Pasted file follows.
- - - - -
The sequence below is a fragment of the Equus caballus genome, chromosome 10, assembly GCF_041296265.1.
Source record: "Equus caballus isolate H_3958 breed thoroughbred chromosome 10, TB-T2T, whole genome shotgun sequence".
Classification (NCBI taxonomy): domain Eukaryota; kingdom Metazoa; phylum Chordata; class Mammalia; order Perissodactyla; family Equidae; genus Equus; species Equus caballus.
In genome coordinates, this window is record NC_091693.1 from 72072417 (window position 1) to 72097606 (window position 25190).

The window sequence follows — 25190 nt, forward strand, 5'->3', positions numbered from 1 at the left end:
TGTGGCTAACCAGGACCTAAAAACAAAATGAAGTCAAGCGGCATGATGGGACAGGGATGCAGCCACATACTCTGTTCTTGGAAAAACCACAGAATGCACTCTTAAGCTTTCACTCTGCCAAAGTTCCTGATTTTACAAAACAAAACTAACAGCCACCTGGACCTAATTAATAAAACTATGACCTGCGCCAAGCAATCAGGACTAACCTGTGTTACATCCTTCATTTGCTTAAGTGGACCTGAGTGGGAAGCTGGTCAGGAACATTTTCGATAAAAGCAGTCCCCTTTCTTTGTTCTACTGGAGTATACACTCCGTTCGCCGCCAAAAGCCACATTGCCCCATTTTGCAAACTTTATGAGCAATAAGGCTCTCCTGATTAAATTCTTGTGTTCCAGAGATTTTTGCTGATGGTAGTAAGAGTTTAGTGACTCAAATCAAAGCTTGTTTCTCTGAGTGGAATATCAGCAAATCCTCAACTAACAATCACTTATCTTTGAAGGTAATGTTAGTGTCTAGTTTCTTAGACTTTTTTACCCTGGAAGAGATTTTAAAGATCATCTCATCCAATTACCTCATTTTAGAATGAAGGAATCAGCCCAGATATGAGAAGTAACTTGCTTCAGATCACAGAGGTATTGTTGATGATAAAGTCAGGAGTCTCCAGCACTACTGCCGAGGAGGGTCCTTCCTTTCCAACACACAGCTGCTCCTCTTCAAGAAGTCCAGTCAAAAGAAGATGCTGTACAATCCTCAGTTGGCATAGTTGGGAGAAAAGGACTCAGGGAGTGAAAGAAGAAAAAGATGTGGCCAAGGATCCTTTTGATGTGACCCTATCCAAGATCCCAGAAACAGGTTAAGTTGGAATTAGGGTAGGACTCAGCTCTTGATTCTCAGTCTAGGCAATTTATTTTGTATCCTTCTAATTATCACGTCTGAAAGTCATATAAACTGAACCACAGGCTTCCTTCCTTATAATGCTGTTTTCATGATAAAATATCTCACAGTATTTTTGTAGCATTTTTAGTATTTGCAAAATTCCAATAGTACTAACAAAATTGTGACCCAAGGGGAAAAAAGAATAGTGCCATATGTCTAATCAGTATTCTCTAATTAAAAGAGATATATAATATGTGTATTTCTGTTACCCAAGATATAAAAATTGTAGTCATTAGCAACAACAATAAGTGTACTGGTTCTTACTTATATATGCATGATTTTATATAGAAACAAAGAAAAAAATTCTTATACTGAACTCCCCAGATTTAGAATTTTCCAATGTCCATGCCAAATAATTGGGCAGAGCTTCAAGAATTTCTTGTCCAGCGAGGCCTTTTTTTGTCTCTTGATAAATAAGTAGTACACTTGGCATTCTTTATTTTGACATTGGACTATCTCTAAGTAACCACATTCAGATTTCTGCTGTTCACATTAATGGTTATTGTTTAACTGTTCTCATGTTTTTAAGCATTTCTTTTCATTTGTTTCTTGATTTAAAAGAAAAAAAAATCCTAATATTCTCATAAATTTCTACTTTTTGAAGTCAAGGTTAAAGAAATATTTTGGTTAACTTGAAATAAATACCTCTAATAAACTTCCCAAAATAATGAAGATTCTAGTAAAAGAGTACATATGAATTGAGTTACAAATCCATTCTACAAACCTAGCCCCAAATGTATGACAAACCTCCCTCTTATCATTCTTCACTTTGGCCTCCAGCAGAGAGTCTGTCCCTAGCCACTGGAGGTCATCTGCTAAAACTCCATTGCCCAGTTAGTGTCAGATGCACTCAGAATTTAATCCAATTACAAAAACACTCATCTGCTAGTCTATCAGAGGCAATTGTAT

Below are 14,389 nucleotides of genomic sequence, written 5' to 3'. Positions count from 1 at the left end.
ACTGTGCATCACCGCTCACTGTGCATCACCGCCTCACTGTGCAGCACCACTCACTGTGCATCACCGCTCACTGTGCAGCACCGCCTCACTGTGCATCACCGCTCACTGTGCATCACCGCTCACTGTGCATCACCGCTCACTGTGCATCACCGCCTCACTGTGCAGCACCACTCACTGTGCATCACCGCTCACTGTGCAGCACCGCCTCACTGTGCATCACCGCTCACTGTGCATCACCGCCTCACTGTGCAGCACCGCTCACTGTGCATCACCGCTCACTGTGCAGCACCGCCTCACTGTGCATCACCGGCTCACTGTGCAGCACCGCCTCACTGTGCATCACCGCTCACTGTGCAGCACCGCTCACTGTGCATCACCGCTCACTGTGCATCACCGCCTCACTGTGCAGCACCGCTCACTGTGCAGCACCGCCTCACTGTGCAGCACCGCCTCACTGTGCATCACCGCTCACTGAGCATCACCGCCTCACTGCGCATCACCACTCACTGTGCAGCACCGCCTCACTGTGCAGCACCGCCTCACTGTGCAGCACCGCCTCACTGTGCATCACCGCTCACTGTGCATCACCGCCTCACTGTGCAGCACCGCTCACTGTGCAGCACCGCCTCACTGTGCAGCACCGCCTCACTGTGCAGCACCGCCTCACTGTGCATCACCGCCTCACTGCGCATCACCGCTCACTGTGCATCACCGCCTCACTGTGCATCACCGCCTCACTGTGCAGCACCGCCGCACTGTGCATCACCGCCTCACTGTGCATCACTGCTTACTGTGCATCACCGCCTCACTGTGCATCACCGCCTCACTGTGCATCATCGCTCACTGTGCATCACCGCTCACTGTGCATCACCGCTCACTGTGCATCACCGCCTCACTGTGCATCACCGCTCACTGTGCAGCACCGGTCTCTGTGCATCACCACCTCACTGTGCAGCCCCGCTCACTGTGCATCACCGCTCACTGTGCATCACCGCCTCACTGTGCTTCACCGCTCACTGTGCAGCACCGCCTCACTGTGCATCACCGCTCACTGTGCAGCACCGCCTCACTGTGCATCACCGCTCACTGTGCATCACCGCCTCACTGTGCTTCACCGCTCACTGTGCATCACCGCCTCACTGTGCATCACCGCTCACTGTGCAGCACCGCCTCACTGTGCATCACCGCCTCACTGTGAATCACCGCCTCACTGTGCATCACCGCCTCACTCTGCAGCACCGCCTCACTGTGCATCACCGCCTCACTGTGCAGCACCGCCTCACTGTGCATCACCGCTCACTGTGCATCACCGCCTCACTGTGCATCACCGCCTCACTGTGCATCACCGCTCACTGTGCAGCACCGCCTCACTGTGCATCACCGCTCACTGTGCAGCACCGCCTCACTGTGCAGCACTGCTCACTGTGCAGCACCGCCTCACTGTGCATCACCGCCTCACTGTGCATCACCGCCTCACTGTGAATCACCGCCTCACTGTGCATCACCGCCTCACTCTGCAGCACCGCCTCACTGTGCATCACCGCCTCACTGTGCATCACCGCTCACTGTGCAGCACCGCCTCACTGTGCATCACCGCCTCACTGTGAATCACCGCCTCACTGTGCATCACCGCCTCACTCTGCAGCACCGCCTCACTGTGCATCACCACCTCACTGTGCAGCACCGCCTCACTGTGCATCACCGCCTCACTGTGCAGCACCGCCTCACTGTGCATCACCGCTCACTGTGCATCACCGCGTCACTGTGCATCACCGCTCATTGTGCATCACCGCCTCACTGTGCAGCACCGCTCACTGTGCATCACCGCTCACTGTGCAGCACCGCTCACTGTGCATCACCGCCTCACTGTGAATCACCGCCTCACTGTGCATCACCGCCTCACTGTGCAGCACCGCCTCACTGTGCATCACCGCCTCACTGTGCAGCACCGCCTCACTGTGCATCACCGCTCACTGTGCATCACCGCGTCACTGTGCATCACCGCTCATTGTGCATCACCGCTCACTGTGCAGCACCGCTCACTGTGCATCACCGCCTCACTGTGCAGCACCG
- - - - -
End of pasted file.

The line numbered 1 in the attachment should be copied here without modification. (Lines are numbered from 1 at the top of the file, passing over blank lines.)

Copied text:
The sequence below is a fragment of the Equus caballus genome, chromosome 10, assembly GCF_041296265.1.